Sunday, July 24, 2011
People often associate skateboarding with balance. On seeing me skate, I've heard people exclaim: 'how do you balance on that thing?!' and the like. What's interesting is that they're usually referring to the ability to travel on the board, [as opposed to the performance of tricks] an ability skaters take for granted almost as much as walking. And imagine if someone saw you walking and commented: 'Wow, you've got amazing balance!' You'd probably be surprised since walking doesn't seem to require much balance at all.
A skater becomes consciously aware of balance during tricks that go against gravity: during nose manuals [riding solely on the front two wheels] or fakie manuals [riding only on the back two wheels while travelling backward]. This is because the slightest imbalance returns all four wheels to the ground or throws the skater off his board. Nonetheless, though unappreciated, balance is essential for both walking and riding a skateboard: police test a person's sobriety by having them walk in a straight line, and non skaters who try to ride a skateboard often fall off immediately. Balance is thus a part of almost every activity, but it's more noticeable when strikingly difficult to maintain.
As a matter of fact, balance is an all pervasive aspect of life. If we enter into atoms, the building blocks of the physical universe, we find the subatomic particles, protons and electrons. Protons have a positive electrical charge, electrons, a negative one. Though Protons are much larger than Electrons, the overall charge between the two is balanced. If imbalance was to occur in the electrical charge of an atom - even as minuscule as 1:1,000,000th - the object in which the imbalance takes place would immediately explode. This includes the device from which you are reading this article; it also includes your brain. Our physical existence thus hinges on a most prodigiously delicate balance.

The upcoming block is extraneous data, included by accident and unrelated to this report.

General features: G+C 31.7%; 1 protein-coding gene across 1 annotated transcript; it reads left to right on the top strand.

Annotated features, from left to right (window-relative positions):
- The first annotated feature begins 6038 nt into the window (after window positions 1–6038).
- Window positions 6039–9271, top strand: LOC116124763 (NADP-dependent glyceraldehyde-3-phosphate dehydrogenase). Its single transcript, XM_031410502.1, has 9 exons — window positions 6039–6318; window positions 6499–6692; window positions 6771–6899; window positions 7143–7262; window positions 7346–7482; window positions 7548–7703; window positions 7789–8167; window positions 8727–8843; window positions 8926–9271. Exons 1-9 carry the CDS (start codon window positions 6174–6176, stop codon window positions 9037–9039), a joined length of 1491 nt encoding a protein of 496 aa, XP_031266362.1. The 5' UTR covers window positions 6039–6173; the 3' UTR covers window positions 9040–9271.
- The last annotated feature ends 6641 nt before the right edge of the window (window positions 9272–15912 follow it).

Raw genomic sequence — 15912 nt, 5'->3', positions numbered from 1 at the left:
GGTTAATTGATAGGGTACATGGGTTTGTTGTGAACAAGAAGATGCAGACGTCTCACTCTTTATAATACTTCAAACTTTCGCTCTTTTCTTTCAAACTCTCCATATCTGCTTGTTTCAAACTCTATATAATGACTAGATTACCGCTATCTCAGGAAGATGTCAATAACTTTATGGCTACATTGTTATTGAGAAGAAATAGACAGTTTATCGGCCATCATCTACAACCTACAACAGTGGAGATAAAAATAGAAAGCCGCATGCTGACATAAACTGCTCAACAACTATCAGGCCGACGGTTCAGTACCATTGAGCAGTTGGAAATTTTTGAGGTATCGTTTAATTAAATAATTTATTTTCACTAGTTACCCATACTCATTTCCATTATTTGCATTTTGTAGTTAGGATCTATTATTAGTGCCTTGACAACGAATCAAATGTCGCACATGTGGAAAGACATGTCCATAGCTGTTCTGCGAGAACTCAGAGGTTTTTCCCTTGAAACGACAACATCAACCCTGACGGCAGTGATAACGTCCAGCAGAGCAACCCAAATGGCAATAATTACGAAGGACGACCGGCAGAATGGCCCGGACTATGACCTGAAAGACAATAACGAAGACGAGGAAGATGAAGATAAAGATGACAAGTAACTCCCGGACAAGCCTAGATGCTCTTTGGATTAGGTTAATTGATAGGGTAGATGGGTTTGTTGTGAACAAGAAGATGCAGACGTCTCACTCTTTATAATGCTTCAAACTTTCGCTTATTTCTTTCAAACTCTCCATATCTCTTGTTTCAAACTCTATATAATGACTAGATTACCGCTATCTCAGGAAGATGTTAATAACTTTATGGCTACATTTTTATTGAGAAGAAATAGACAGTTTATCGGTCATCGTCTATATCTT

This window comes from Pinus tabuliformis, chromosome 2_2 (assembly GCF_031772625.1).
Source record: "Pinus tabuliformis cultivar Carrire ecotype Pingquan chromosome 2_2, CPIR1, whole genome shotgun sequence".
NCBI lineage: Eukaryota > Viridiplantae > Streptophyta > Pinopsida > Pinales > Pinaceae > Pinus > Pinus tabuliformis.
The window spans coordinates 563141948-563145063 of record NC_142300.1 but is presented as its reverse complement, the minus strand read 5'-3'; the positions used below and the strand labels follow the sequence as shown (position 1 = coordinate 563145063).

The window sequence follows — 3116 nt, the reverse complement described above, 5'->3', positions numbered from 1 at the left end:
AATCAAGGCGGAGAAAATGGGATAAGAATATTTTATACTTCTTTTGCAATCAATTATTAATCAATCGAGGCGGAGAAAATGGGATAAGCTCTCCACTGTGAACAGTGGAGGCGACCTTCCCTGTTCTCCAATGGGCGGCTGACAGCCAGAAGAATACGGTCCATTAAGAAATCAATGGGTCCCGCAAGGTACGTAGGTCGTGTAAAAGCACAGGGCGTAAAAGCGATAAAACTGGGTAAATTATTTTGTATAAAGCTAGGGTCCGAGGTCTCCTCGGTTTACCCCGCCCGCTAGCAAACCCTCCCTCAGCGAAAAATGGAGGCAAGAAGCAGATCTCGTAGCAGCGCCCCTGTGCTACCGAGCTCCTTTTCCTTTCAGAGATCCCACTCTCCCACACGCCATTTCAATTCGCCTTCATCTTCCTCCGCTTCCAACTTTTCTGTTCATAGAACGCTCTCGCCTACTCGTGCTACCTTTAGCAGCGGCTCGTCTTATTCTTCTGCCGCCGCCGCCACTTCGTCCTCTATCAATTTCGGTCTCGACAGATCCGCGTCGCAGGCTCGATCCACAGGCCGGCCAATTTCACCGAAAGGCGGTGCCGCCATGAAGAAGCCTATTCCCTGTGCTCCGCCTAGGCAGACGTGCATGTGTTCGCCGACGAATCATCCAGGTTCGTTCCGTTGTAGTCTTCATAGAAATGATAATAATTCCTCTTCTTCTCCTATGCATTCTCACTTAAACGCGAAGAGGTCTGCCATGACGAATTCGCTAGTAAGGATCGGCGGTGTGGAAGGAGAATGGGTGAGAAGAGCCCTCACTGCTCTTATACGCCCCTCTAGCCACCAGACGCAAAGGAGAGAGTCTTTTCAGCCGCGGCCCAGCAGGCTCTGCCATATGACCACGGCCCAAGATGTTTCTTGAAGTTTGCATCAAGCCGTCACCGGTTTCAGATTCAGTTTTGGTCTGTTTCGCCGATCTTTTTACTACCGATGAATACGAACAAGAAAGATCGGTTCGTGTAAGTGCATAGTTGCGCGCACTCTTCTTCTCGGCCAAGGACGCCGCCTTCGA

From the vantage point of biology, the body is constantly performing an internal balancing act. Scientists call this homeostasis. For instance, the body maintains the right amounts of blood sugar levels by having the Pancreas release the hormones insulin and glucagon. The former serves to lower sugar levels, and the latter, to increase it. The kidneys are constantly gauging the amount of salt in the body in order to assess how much salt or water should be expelled from the body so that the body's water/salt levels remain in the right proportions. The body also has an amazing mechanism to maintain a constant body temperature of approx. 37 degrees Celsius. When excessively hot,the body cools itself down largely by dilating blood vessels near the surface of the skin to allow body heat to escape. It constricts these same vessels in cold weather in order to retain heat.
Approximately 2400 years ago, the great philosopher, Aristotle, stressed the importance of psychological balance as a path to well being and self-actualization. He asserted that an individual should always seek the ideal balance between opposing psychological qualities: the 'Golden mean', as it is commonly called. Thus one should strike a balance between cowardice and rashness; meekness and assertiveness; kindness and stinginess; spontaneity and self control, etc. An imbalance in any pair of attributes has a detrimental effect on one's personality and function. For instance, excessive rashness tends to result in recklessness and self harm, while excessive cowardice impedes progress. The 'golden mean', however, yields courage: confidence accompanied by a realistic sense of caution.
Thus at every level of our existence - material, biological, and psychological - balance is critical, even though it is typically overlooked or taken for granted. When performing a nose manual, however, one comes face to face with this most foundational and ubiquitous aspect of the cosmos...